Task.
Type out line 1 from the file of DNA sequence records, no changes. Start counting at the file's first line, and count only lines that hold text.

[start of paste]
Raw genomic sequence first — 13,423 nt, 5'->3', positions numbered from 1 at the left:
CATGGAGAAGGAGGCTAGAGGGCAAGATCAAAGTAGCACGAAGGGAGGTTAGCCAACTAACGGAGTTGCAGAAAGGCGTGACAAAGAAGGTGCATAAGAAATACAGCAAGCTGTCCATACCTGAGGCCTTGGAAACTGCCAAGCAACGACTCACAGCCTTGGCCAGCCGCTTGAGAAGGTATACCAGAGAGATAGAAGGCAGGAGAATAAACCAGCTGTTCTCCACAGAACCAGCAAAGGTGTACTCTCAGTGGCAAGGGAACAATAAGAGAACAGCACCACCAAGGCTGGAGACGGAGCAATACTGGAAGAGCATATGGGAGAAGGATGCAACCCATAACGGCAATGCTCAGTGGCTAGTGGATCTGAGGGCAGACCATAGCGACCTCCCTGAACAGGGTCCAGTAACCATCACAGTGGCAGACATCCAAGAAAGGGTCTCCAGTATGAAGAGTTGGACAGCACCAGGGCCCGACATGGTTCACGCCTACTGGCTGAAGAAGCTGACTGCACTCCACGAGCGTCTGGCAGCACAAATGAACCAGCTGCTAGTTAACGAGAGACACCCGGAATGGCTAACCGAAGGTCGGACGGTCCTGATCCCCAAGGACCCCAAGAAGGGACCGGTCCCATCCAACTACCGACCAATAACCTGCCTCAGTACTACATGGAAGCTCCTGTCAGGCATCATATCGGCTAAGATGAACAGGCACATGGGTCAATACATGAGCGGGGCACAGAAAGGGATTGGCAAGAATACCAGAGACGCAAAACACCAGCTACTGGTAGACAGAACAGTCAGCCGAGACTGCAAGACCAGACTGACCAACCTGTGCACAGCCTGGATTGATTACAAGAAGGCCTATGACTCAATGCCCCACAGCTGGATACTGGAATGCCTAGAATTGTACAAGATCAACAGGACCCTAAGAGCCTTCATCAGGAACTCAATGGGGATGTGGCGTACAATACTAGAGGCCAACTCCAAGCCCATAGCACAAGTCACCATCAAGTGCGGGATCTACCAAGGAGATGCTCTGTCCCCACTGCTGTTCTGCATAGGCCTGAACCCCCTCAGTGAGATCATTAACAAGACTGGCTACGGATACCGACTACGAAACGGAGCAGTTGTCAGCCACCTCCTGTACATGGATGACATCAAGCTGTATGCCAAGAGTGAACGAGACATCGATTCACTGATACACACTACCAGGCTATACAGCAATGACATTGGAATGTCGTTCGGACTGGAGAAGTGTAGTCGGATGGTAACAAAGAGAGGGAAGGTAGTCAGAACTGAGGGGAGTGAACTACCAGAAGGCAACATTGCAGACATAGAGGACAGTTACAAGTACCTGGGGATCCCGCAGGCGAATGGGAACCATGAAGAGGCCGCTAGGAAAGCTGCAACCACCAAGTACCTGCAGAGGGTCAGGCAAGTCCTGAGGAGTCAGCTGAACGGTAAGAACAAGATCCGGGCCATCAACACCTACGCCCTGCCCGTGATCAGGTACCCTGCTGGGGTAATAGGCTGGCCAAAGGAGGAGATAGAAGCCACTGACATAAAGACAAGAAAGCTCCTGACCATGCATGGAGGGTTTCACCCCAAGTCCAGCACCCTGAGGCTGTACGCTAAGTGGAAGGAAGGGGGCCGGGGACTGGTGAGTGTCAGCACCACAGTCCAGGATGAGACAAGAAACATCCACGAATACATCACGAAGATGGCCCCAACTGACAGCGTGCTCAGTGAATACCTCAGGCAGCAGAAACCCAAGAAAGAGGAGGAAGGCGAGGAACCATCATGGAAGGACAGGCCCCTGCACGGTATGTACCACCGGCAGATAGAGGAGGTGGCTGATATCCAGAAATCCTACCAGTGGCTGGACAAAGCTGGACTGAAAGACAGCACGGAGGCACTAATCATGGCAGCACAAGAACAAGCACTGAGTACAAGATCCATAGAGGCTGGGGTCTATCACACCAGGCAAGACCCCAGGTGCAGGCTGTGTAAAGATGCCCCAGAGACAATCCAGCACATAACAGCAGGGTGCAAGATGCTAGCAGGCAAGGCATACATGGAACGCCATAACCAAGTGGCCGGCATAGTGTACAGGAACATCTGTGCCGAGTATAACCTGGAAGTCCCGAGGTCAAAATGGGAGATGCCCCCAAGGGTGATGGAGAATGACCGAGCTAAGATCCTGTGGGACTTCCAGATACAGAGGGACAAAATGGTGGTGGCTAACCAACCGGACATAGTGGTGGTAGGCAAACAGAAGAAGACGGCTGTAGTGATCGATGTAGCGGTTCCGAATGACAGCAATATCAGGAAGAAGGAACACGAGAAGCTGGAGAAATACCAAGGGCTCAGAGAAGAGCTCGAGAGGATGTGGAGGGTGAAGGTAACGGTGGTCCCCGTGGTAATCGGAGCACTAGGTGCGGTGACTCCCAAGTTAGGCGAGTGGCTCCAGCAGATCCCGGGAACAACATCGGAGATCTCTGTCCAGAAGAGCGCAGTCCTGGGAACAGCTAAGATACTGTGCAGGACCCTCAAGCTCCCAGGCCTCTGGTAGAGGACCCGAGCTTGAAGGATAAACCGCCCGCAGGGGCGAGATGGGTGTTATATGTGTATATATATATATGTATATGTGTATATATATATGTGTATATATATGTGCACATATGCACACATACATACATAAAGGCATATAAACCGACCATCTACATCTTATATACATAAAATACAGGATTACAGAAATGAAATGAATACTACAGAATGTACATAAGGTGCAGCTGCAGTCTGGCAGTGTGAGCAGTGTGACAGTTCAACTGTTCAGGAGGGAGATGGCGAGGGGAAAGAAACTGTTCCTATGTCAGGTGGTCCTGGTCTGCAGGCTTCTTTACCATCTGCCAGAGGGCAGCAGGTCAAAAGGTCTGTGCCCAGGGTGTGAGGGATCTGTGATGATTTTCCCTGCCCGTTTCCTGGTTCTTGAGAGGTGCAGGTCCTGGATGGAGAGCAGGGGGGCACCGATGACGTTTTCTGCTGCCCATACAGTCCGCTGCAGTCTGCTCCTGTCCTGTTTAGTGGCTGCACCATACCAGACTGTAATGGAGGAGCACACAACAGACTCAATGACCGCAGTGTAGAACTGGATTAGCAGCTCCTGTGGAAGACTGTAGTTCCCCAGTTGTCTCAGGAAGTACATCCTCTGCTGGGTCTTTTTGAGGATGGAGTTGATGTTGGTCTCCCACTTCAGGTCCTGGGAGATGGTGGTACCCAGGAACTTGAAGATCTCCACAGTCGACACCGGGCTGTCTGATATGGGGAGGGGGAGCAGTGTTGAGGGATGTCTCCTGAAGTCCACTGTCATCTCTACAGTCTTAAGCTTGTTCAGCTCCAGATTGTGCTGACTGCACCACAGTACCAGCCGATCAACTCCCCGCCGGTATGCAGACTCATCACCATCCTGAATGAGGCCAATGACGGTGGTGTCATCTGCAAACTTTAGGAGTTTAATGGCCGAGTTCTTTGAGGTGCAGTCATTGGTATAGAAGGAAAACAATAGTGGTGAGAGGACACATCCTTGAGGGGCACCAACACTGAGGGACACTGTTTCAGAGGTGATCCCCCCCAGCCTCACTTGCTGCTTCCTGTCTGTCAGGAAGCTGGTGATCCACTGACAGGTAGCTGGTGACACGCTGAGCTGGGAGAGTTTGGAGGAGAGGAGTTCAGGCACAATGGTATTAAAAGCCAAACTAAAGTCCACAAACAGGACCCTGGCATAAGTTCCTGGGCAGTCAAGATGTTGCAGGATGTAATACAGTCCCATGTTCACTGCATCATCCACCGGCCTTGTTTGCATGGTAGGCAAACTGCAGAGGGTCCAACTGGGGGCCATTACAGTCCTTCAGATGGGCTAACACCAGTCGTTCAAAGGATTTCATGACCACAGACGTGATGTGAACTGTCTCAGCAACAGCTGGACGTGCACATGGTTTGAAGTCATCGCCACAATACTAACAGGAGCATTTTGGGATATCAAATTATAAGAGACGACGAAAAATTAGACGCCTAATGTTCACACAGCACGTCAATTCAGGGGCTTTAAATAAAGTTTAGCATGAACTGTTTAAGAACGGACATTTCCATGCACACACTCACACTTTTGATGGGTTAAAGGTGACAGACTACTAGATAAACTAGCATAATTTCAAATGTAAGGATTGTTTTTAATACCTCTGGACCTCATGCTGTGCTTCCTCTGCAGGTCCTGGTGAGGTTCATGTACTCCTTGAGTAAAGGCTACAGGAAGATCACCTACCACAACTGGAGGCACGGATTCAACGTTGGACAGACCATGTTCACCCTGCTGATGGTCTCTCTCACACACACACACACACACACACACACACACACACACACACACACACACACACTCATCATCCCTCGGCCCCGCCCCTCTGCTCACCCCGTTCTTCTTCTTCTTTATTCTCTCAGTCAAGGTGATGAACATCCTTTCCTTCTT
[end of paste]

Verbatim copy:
Raw genomic sequence first — 13,423 nt, 5'->3', positions numbered from 1 at the left: